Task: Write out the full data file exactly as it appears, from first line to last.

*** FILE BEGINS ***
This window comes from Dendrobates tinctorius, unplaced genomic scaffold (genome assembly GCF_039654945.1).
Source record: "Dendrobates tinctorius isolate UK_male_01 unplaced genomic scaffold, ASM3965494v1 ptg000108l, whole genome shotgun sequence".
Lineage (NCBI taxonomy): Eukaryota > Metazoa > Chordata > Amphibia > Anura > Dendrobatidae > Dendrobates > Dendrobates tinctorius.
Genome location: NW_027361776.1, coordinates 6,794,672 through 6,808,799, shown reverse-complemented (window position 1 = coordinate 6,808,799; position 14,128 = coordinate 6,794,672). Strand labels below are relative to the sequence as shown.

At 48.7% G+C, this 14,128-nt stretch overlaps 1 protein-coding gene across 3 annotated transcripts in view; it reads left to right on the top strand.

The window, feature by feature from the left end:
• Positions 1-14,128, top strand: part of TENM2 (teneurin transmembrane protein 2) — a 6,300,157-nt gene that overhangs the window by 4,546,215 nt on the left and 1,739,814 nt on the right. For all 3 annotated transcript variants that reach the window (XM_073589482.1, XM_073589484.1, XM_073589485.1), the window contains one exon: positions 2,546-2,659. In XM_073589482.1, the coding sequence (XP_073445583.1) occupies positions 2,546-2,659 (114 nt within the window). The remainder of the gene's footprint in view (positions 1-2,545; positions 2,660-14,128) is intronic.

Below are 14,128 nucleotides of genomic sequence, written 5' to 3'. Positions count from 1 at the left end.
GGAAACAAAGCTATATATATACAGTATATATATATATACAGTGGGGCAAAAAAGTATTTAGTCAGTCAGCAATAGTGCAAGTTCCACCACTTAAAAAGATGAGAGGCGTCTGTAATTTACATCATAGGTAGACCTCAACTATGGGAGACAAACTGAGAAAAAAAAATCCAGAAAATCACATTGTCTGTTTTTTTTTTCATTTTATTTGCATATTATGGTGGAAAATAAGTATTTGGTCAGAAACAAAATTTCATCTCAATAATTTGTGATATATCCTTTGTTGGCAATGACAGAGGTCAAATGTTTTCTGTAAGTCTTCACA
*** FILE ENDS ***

This window comes from Dendrobates tinctorius, unplaced genomic scaffold (genome assembly GCF_039654945.1).
Source record: "Dendrobates tinctorius isolate UK_male_01 unplaced genomic scaffold, ASM3965494v1 ptg000108l, whole genome shotgun sequence".
Lineage (NCBI taxonomy): Eukaryota > Metazoa > Chordata > Amphibia > Anura > Dendrobatidae > Dendrobates > Dendrobates tinctorius.
Genome location: NW_027361776.1, coordinates 6,794,672 through 6,808,799, shown reverse-complemented (window position 1 = coordinate 6,808,799; position 14,128 = coordinate 6,794,672). Strand labels below are relative to the sequence as shown.

At 48.7% G+C, this 14,128-nt stretch overlaps 1 protein-coding gene across 3 annotated transcripts in view; it reads left to right on the top strand.

The window, feature by feature from the left end:
• Positions 1-14,128, top strand: part of TENM2 (teneurin transmembrane protein 2) — a 6,300,157-nt gene that overhangs the window by 4,546,215 nt on the left and 1,739,814 nt on the right. For all 3 annotated transcript variants that reach the window (XM_073589482.1, XM_073589484.1, XM_073589485.1), the window contains one exon: positions 2,546-2,659. In XM_073589482.1, the coding sequence (XP_073445583.1) occupies positions 2,546-2,659 (114 nt within the window). The remainder of the gene's footprint in view (positions 1-2,545; positions 2,660-14,128) is intronic.

Below are 14,128 nucleotides of genomic sequence, written 5' to 3'. Positions count from 1 at the left end.
GGAAACAAAGCTATATATATACAGTATATATATATATACAGTGGGGCAAAAAAGTATTTAGTCAGTCAGCAATAGTGCAAGTTCCACCACTTAAAAAGATGAGAGGCGTCTGTAATTTACATCATAGGTAGACCTCAACTATGGGAGACAAACTGAGAAAAAAAAATCCAGAAAATCACATTGTCTGTTTTTTTTTTCATTTTATTTGCATATTATGGTGGAAAATAAGTATTTGGTCAGAAACAAAATTTCATCTCAATAATTTGTGATATATCCTTTGTTGGCAATGACAGAGGTCAAATGTTTTCTGTAAGTCTTCACA